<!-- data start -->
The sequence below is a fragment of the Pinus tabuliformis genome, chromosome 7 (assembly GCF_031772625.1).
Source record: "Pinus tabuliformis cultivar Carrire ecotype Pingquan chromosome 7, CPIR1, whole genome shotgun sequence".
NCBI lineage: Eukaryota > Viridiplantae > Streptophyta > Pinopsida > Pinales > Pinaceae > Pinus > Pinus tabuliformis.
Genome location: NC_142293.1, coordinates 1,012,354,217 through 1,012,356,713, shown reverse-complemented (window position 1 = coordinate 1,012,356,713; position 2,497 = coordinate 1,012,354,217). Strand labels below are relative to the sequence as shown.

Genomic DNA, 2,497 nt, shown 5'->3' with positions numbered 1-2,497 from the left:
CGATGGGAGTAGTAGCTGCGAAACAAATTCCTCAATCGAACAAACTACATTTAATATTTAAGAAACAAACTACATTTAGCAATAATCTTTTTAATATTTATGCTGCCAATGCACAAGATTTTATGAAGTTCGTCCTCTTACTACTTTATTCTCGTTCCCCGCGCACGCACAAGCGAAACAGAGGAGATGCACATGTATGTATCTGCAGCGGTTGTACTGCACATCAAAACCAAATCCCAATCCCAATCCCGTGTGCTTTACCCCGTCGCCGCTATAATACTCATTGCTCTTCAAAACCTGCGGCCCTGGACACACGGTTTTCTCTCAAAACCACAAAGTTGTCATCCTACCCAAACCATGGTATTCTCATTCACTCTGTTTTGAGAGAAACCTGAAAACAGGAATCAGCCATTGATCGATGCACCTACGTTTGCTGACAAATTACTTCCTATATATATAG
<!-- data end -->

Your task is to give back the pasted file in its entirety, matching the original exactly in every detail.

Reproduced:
The sequence below is a fragment of the Pinus tabuliformis genome, chromosome 7 (assembly GCF_031772625.1).
Source record: "Pinus tabuliformis cultivar Carrire ecotype Pingquan chromosome 7, CPIR1, whole genome shotgun sequence".
NCBI lineage: Eukaryota > Viridiplantae > Streptophyta > Pinopsida > Pinales > Pinaceae > Pinus > Pinus tabuliformis.
Genome location: NC_142293.1, coordinates 1,012,354,217 through 1,012,356,713, shown reverse-complemented (window position 1 = coordinate 1,012,356,713; position 2,497 = coordinate 1,012,354,217). Strand labels below are relative to the sequence as shown.

Genomic DNA, 2,497 nt, shown 5'->3' with positions numbered 1-2,497 from the left:
CGATGGGAGTAGTAGCTGCGAAACAAATTCCTCAATCGAACAAACTACATTTAATATTTAAGAAACAAACTACATTTAGCAATAATCTTTTTAATATTTATGCTGCCAATGCACAAGATTTTATGAAGTTCGTCCTCTTACTACTTTATTCTCGTTCCCCGCGCACGCACAAGCGAAACAGAGGAGATGCACATGTATGTATCTGCAGCGGTTGTACTGCACATCAAAACCAAATCCCAATCCCAATCCCGTGTGCTTTACCCCGTCGCCGCTATAATACTCATTGCTCTTCAAAACCTGCGGCCCTGGACACACGGTTTTCTCTCAAAACCACAAAGTTGTCATCCTACCCAAACCATGGTATTCTCATTCACTCTGTTTTGAGAGAAACCTGAAAACAGGAATCAGCCATTGATCGATGCACCTACGTTTGCTGACAAATTACTTCCTATATATATAG